2/19/2016 According to documents submitted to the Postal Regulatory Commission (PRC):
The Postal Service stated its FY 2015 performance target for average annual turnover rate of non-career employees was 20 per cent, and its FY 2015 performance target for average annual turnover rate of external hires was 4.5 per cent. However, the average annual turnover rate of non-career employees for FY 2015 was 38.69 per cent. Of the 223 career external hires during FY2015, 24 (or 10.76 per cent) are no longer employed with the Postal Service.
The Postal Service stated its FY 2014 average annual turnover rate for non-career employees was 45 per cent. The average annual turnover rate of external hires was 3.0 percent.
USPS’ FY2016 performance target for average annual turnover rates for non-career hires is 34.8 per cent. No targets have been established for FY 2016 because the number of career (external) hires is significantly smaller in comparison to non-career and conversions. Tracking this metric does not impact the overall turnover concerns. However, while career turnover is low compared to non-career turnover, it is still a concern. The Postal Service is taking actions, such as exit interviews, to understand the reasons for career turnover. (note: how about hard work, low wages)
The average postal career in FY2014 was 15.3 years and in FY2015 it was a little over 18 years.
Deadtree Edition: The Postal Service states that in FY 2015, it “hired more than 117,000 non-career employees in all flexible workforce categories, including postal support employee (PSE), city carrier assistant (CCA), mail handler assistant (MHA), rural carrier associate (RCA), casual and Postmaster relief (PMR).” The Postal Service also notes that it “participated in career events to recruit for targeted positions where there’s a major hiring need, such as operations industrial engineers (OIEs), CCAs, PSEs and MHAs.” note: FY2014 USPS hired more than 80,000 non-career employees.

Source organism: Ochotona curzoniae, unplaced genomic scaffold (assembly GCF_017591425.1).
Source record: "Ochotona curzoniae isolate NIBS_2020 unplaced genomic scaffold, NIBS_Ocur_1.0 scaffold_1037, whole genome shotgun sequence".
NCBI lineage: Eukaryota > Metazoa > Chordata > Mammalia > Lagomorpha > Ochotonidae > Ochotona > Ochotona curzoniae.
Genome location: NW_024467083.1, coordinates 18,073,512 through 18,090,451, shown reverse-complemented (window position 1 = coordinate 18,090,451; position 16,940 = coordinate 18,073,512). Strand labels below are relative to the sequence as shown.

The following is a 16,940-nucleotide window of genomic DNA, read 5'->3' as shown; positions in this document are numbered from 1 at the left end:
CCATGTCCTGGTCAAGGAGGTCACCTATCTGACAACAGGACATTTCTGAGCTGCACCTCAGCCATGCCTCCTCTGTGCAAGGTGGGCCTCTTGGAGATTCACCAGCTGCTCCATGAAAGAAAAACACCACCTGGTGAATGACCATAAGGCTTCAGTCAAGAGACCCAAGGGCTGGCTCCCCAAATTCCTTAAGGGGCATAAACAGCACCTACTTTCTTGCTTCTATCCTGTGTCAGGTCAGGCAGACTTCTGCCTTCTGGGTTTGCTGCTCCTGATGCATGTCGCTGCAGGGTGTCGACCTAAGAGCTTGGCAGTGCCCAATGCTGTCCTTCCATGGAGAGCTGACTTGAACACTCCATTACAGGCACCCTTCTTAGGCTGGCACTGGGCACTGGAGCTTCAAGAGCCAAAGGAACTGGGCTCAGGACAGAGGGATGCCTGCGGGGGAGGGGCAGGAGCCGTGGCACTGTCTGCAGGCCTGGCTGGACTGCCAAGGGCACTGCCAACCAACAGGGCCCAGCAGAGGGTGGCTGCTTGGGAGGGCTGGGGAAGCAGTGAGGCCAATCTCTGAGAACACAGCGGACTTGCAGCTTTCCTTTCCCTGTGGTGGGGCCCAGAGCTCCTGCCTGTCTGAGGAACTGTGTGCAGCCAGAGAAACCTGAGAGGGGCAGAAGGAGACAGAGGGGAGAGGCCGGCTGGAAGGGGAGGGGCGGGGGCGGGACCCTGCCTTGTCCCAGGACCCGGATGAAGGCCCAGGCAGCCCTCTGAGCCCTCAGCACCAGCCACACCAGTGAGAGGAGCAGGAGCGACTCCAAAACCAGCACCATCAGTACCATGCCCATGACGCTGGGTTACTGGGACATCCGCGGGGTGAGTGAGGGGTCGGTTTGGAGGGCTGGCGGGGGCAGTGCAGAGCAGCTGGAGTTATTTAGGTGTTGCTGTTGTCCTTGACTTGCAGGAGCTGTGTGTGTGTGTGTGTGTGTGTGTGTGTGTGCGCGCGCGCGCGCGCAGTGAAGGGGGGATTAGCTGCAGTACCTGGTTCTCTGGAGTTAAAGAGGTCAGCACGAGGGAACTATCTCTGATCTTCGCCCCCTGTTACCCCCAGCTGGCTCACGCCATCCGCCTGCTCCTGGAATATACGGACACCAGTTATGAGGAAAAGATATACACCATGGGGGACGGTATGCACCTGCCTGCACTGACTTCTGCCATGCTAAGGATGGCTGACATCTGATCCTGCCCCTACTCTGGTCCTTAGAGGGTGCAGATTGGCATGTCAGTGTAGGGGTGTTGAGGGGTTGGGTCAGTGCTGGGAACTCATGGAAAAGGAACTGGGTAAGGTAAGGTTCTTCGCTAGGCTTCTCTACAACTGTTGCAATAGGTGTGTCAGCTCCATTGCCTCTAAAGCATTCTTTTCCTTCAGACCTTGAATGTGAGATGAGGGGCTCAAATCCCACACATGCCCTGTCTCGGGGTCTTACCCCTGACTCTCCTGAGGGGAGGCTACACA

Only a portion of the 117,000 are reflected in the End of Year totals because some of them (approximately 52,000) separated before the end of the year. This is not surprising, as almost 22,000 of the non-career hires were specifically hired into positions during the peak mailing season for short term periods. The remainder of the 117,000 non-career hires are reflected in the EOY tables. Approximately 5,000 were converted to career positions (and thus are counted within the approximately 492,000 EOY career employees), and approximately 60,000 were still active as non-career (and thus are counted within the approximate 130,000 EOY non-career employees). Employee turnover has a major impact on continued non-career hiring.
The Postal Service still has a continued need to hire 125,000 non-career employees in FY16 to maintain the appropriate levels. Continued hiring of non-career employees (including PSEs and MHAs) is necessitated by conversions to career positions and current attrition rates.
Recruiting for City Carrier Assistants (CCAs) is a challenge in some regions due the physical nature of the position and extreme outdoor environments, as well as local economic conditions.
PRC notes in its Analysis of USPS’s FY 2014 Program Performance:
the Postal Service contends that it will benefit from a fully-trained non-career workforce to supplement career employees. Yet many non-career employees who resigned in FY 2014 did so for “personal reasons” such as life situations that the Postal Service was not able to accommodate. If this trend continues, non-career employee resignations could continue to limit the Postal Service’s ability to sustain a fully-trained non-career workforce to supplement its career workforce and thereby improve service performance.
So the question that needs to be asked “Why does USPS continue pushing for an increased non-career workforce?”
- FY 2014 strategic initiatives “Building the Workforce of the Future.” via PRC